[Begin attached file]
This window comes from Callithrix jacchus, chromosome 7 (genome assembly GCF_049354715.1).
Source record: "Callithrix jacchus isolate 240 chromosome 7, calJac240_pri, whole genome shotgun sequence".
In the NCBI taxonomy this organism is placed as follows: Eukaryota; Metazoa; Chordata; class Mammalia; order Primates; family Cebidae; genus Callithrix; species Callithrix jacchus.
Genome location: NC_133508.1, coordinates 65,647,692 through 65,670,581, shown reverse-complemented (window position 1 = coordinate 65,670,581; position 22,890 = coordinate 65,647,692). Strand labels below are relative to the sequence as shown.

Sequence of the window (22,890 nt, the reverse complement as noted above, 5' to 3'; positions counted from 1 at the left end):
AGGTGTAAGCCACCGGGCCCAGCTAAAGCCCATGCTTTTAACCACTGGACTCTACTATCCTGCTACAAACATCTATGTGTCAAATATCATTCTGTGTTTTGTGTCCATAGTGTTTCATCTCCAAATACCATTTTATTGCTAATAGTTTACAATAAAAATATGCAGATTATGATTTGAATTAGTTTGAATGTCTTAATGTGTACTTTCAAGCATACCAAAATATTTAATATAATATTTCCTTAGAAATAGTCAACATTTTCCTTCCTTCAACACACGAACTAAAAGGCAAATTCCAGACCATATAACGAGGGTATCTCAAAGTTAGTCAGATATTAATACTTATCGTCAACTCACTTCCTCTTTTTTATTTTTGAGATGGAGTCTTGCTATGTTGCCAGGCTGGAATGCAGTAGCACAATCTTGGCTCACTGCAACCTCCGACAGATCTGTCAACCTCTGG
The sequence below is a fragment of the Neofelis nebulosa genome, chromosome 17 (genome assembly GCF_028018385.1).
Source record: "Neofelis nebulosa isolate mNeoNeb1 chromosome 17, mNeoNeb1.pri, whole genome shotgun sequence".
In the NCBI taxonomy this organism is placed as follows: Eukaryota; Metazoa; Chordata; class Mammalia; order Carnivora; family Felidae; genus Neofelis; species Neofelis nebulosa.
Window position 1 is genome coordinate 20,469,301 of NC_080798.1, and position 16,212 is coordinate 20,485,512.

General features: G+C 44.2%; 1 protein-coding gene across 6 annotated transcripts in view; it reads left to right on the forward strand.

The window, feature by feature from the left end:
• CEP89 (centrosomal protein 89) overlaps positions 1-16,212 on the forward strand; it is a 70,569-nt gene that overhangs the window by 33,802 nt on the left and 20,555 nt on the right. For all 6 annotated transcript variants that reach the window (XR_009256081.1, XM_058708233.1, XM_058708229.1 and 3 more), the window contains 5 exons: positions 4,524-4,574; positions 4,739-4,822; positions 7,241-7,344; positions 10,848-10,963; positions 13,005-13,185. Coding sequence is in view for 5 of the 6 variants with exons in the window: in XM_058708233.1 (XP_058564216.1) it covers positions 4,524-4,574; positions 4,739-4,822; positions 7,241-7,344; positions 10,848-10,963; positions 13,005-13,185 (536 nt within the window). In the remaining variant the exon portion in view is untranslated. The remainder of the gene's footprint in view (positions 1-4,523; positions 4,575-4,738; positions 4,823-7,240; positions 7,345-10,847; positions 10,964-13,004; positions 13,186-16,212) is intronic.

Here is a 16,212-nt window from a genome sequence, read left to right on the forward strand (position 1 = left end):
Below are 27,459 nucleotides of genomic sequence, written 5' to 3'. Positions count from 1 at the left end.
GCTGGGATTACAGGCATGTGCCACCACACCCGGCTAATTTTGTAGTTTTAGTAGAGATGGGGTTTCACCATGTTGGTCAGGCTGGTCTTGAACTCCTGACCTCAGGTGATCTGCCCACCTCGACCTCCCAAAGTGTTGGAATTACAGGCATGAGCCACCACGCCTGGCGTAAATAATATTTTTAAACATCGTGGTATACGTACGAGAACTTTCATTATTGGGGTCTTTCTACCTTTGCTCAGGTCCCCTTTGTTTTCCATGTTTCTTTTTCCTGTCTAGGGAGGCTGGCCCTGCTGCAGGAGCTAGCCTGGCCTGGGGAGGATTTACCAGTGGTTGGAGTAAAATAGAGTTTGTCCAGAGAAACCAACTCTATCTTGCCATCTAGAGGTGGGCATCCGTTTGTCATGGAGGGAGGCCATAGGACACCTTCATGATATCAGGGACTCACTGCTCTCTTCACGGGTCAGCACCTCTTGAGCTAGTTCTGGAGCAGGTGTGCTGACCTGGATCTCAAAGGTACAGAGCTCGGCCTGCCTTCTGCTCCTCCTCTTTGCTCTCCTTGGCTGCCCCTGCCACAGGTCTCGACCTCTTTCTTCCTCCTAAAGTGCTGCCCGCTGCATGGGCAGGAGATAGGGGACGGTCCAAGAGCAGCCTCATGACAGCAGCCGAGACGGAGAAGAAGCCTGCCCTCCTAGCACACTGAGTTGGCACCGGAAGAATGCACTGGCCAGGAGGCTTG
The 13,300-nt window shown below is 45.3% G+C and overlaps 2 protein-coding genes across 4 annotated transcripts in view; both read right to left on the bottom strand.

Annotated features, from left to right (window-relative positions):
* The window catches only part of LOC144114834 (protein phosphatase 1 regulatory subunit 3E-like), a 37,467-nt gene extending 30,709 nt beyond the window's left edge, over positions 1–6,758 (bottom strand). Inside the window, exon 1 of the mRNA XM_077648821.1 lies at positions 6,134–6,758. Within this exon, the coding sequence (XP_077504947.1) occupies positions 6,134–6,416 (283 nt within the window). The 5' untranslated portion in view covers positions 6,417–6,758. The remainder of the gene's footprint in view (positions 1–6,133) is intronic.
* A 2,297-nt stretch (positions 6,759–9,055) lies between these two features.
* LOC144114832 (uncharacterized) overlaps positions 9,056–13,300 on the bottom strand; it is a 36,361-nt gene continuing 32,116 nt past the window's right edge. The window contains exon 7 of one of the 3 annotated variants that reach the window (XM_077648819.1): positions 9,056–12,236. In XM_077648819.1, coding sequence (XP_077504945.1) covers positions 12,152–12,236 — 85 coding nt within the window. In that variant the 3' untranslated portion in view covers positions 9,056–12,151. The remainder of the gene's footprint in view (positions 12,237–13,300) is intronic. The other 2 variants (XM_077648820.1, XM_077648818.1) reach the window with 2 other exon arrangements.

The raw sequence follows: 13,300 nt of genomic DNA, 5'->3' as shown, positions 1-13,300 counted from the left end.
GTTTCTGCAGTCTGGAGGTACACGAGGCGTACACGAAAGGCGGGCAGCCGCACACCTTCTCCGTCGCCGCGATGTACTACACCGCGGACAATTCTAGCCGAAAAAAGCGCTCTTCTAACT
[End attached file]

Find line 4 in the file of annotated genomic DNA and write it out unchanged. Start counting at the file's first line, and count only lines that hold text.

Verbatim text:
Genome location: NC_133508.1, coordinates 65,647,692 through 65,670,581, shown reverse-complemented (window position 1 = coordinate 65,670,581; position 22,890 = coordinate 65,647,692). Strand labels below are relative to the sequence as shown.